TORONTO (Reuters) - The Canadian dollar pushed higher against a broadly weaker U.S. dollar on Monday, boosted by robust commodity prices, while domestic bond prices ended lower.
The Canadian currency closed at C$1.0135 to the U.S. dollar, or 98.67 U.S. cents, up from C$1.0193 to the U.S. dollar, or 98.11 U.S. cents, at Friday’s close.
The currency was helped by a record price for oil, at $120.36 a barrel. Record high copper prices HGN8, and stronger gold prices were also seen helping. Canada is a major producer of commodities the currency is often influenced by price movements.
A big chunk of the Canadian dollar’s gains can be attributed to a broadly weaker greenback, said Eric Lascelles, chief economics and rates specialist at TD Securities.
High commodity prices are often a recipe for U.S. dollar weakness, but concerns about the state of the U.S. economy may be the real driving force, he said.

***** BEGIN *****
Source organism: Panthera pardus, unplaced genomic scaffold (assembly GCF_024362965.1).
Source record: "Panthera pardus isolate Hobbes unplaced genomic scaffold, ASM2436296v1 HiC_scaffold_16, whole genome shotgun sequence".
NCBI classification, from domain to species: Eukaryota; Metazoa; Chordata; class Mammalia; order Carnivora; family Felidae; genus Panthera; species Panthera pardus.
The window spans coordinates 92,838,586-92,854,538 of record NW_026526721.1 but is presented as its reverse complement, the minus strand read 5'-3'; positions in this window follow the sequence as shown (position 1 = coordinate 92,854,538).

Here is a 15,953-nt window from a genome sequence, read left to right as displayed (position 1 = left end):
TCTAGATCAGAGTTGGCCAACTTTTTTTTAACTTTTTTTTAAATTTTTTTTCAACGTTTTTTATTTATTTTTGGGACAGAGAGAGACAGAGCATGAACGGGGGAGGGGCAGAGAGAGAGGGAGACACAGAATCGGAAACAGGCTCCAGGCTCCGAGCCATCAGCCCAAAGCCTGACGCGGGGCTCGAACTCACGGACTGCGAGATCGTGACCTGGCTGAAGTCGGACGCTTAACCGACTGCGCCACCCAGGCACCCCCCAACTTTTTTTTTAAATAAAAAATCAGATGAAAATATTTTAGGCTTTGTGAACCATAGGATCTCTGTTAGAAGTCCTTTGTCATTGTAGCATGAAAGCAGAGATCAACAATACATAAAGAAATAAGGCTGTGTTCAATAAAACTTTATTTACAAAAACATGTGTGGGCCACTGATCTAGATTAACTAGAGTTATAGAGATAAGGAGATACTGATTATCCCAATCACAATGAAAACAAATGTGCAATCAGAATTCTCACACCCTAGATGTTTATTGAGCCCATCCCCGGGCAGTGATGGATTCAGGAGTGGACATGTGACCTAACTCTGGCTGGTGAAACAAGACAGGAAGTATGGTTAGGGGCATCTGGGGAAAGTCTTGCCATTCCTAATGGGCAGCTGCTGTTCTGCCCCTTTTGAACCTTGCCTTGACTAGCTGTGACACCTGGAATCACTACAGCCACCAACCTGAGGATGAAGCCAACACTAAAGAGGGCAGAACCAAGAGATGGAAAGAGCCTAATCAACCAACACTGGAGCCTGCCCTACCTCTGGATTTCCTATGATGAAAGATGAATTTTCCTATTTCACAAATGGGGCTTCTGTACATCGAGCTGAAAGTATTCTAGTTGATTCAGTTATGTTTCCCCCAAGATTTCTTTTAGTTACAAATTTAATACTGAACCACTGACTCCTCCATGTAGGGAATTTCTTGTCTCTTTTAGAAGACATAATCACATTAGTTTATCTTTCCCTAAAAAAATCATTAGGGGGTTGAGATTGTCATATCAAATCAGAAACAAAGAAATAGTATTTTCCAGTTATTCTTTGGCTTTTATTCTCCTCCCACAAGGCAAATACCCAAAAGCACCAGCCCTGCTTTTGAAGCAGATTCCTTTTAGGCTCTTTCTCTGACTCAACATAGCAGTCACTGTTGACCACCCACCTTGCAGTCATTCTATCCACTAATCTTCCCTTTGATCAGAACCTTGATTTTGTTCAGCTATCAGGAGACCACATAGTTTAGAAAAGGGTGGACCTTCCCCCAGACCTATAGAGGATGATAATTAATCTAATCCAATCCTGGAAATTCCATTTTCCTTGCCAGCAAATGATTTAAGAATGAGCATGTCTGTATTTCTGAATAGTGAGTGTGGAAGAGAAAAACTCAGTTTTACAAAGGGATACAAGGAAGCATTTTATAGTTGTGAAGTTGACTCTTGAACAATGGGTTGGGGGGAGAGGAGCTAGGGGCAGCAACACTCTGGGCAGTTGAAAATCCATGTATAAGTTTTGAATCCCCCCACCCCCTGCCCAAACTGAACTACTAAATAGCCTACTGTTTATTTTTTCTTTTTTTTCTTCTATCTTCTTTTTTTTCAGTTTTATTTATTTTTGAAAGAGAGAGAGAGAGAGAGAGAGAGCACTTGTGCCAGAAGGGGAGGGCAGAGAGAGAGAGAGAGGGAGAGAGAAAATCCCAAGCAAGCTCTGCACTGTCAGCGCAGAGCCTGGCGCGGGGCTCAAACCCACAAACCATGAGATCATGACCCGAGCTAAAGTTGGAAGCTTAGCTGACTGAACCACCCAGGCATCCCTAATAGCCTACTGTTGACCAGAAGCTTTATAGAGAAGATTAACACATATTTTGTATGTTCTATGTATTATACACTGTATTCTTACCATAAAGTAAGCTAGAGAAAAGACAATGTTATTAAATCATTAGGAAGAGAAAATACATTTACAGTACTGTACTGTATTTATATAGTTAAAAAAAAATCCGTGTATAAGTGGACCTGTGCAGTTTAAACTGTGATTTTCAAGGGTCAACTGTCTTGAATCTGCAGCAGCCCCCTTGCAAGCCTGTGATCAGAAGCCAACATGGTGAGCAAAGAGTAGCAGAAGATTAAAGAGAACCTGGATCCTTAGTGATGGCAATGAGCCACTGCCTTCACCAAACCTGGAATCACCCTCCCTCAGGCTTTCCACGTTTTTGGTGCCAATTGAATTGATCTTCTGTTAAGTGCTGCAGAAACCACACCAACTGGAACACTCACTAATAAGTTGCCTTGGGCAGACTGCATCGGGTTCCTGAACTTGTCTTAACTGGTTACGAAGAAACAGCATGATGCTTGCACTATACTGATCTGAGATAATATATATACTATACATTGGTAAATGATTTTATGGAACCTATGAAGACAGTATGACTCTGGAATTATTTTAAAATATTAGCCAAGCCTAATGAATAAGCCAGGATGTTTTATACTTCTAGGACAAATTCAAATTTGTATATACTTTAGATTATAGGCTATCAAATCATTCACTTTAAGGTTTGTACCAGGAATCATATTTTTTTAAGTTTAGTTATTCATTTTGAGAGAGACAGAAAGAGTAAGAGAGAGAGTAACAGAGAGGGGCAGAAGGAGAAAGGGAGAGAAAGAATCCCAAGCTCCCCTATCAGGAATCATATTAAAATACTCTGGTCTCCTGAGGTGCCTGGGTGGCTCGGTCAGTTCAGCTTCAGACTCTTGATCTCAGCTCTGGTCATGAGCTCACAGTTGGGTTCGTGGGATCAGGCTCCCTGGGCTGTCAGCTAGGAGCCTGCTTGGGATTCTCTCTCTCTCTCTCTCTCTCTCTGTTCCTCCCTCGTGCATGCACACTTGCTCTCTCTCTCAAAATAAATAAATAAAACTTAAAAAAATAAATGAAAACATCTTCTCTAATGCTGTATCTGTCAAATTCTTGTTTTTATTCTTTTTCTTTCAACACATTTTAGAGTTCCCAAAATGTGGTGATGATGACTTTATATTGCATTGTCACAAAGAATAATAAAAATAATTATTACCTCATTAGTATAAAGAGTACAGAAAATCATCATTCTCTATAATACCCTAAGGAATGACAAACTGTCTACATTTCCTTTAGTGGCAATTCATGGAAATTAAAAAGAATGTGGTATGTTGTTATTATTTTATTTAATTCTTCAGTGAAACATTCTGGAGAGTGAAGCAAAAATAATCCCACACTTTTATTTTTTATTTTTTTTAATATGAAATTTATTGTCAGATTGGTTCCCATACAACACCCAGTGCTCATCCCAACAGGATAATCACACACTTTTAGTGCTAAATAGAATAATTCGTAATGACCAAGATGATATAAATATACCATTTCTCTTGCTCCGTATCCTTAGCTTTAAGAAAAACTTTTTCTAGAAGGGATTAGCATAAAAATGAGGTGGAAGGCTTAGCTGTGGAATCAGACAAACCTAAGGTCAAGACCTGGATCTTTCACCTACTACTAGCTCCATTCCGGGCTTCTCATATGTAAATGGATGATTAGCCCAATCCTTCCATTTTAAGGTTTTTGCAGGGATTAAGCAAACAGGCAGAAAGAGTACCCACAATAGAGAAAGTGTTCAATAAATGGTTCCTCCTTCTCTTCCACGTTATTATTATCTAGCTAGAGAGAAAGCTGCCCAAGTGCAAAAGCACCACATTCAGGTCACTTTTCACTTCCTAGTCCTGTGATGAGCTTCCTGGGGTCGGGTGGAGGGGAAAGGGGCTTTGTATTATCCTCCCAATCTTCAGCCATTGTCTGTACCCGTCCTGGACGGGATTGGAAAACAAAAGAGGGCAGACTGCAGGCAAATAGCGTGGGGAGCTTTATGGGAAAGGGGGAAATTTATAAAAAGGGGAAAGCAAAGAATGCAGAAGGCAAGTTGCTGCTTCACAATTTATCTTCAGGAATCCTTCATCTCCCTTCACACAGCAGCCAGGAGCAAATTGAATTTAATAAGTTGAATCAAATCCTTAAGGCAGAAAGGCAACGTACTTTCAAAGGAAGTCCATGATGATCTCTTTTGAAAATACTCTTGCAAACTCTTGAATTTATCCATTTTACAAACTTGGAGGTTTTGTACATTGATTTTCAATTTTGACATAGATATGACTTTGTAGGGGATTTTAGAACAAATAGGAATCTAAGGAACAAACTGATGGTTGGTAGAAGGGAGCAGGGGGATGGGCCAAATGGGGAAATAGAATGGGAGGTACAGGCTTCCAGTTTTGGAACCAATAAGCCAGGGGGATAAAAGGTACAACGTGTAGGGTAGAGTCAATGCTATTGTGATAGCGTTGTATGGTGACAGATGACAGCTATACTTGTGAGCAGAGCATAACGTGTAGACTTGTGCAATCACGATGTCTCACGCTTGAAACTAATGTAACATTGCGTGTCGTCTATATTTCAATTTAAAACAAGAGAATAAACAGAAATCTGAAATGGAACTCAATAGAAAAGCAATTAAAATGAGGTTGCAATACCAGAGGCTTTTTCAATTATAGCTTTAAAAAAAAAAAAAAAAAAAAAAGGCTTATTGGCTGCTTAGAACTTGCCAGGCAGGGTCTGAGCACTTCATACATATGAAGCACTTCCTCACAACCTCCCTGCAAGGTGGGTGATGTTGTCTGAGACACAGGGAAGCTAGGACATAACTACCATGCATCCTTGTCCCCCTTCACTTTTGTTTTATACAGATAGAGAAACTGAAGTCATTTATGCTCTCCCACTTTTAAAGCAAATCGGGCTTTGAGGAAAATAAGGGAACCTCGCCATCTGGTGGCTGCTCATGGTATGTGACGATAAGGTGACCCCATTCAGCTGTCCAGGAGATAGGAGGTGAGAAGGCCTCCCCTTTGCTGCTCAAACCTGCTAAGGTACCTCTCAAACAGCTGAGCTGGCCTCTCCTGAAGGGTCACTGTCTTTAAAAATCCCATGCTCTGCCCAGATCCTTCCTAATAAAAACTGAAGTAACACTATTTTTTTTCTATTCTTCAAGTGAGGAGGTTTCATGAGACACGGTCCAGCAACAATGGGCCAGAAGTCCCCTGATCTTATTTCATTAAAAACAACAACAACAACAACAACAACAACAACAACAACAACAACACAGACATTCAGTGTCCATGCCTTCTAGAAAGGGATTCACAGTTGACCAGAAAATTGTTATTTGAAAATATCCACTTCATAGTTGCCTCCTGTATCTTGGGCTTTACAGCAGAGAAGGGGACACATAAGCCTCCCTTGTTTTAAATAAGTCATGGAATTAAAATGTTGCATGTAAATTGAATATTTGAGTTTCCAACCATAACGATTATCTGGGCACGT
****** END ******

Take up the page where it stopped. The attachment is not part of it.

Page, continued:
“You’re seeing an unwind of the trend we’ve been seeing recently. You look at the recent movement in the U.S. dollar and it had been very much stronger ... but I think a lot of sober reflection over the weekend is prompting people to unwind some of those moves.”
Canadian data due this week includes March building permits and the Ivey Purchasing Managers Index for April on Tuesday. April housing starts will be released on Thursday with the April employment report on Friday.
Canadian bond prices fell as traders repositioned themselves ahead of the key data at the end of the week.
“Canadian bonds, for a change, are selling off, and the U.S. is rallying. It’s been a complete reversal of the trend.” said Lascelles.
“I think we’re just seeing a normalization of some of the movements of the past few weeks.”
The two-year bond dipped 1 Canadian cent to C$101.93 to yield 2.783 percent. The 10-year bond fell 11 Canadian cents to C$102.87 to yield 3.625 percent.
The yield spread between the two- and 10-year bonds was 84.2 basis points, up from 82.6 at the previous close.
The 30-year bond slid 25 Canadian cents to C$115.00 to yield 4.110 percent. In the United States, the 30-year treasury yielded 4.606 percent.
The three-month when-issued T-bill yielded 2.64 percent, down from 2.65 percent at the previous close.
Editing by Rob Wilson